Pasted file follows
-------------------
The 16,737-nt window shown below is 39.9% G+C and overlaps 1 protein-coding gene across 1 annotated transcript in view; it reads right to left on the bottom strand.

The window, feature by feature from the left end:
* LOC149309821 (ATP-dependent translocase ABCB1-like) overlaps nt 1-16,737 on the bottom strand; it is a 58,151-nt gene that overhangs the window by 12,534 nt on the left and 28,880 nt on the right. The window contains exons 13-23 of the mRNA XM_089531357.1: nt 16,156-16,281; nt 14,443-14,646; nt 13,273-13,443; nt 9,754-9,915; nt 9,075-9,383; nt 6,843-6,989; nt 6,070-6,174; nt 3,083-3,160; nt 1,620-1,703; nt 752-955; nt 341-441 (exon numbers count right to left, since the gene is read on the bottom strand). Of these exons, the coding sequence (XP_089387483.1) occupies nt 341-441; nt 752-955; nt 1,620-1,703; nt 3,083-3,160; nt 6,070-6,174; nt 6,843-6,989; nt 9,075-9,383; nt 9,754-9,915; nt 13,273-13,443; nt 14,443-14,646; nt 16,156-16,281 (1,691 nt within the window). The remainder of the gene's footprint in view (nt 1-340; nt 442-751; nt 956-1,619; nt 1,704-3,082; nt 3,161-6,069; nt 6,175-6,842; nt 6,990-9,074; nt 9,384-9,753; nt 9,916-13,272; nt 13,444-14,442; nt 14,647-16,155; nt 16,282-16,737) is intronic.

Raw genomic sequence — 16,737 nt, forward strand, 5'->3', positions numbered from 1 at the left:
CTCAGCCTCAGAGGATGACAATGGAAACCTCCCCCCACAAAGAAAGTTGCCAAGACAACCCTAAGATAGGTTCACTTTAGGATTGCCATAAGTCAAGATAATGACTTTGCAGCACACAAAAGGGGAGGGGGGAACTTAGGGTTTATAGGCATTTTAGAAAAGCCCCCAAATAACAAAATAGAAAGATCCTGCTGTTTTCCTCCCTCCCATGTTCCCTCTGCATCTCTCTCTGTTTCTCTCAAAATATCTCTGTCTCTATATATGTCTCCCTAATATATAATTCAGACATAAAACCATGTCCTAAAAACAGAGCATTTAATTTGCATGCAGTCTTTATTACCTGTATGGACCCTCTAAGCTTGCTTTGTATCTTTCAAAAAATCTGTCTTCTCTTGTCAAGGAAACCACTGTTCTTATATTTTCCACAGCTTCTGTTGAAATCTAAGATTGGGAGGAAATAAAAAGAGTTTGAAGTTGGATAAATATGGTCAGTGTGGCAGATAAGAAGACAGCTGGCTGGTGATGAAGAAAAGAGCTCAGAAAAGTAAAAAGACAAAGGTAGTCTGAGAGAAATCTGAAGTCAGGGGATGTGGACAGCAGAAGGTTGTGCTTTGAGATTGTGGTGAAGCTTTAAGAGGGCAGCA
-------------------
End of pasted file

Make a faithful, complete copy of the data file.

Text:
The 16,737-nt window shown below is 39.9% G+C and overlaps 1 protein-coding gene across 1 annotated transcript in view; it reads right to left on the bottom strand.

The window, feature by feature from the left end:
* LOC149309821 (ATP-dependent translocase ABCB1-like) overlaps nt 1-16,737 on the bottom strand; it is a 58,151-nt gene that overhangs the window by 12,534 nt on the left and 28,880 nt on the right. The window contains exons 13-23 of the mRNA XM_089531357.1: nt 16,156-16,281; nt 14,443-14,646; nt 13,273-13,443; nt 9,754-9,915; nt 9,075-9,383; nt 6,843-6,989; nt 6,070-6,174; nt 3,083-3,160; nt 1,620-1,703; nt 752-955; nt 341-441 (exon numbers count right to left, since the gene is read on the bottom strand). Of these exons, the coding sequence (XP_089387483.1) occupies nt 341-441; nt 752-955; nt 1,620-1,703; nt 3,083-3,160; nt 6,070-6,174; nt 6,843-6,989; nt 9,075-9,383; nt 9,754-9,915; nt 13,273-13,443; nt 14,443-14,646; nt 16,156-16,281 (1,691 nt within the window). The remainder of the gene's footprint in view (nt 1-340; nt 442-751; nt 956-1,619; nt 1,704-3,082; nt 3,161-6,069; nt 6,175-6,842; nt 6,990-9,074; nt 9,384-9,753; nt 9,916-13,272; nt 13,444-14,442; nt 14,647-16,155; nt 16,282-16,737) is intronic.

Raw genomic sequence — 16,737 nt, forward strand, 5'->3', positions numbered from 1 at the left:
CTCAGCCTCAGAGGATGACAATGGAAACCTCCCCCCACAAAGAAAGTTGCCAAGACAACCCTAAGATAGGTTCACTTTAGGATTGCCATAAGTCAAGATAATGACTTTGCAGCACACAAAAGGGGAGGGGGGAACTTAGGGTTTATAGGCATTTTAGAAAAGCCCCCAAATAACAAAATAGAAAGATCCTGCTGTTTTCCTCCCTCCCATGTTCCCTCTGCATCTCTCTCTGTTTCTCTCAAAATATCTCTGTCTCTATATATGTCTCCCTAATATATAATTCAGACATAAAACCATGTCCTAAAAACAGAGCATTTAATTTGCATGCAGTCTTTATTACCTGTATGGACCCTCTAAGCTTGCTTTGTATCTTTCAAAAAATCTGTCTTCTCTTGTCAAGGAAACCACTGTTCTTATATTTTCCACAGCTTCTGTTGAAATCTAAGATTGGGAGGAAATAAAAAGAGTTTGAAGTTGGATAAATATGGTCAGTGTGGCAGATAAGAAGACAGCTGGCTGGTGATGAAGAAAAGAGCTCAGAAAAGTAAAAAGACAAAGGTAGTCTGAGAGAAATCTGAAGTCAGGGGATGTGGACAGCAGAAGGTTGTGCTTTGAGATTGTGGTGAAGCTTTAAGAGGGCAGCA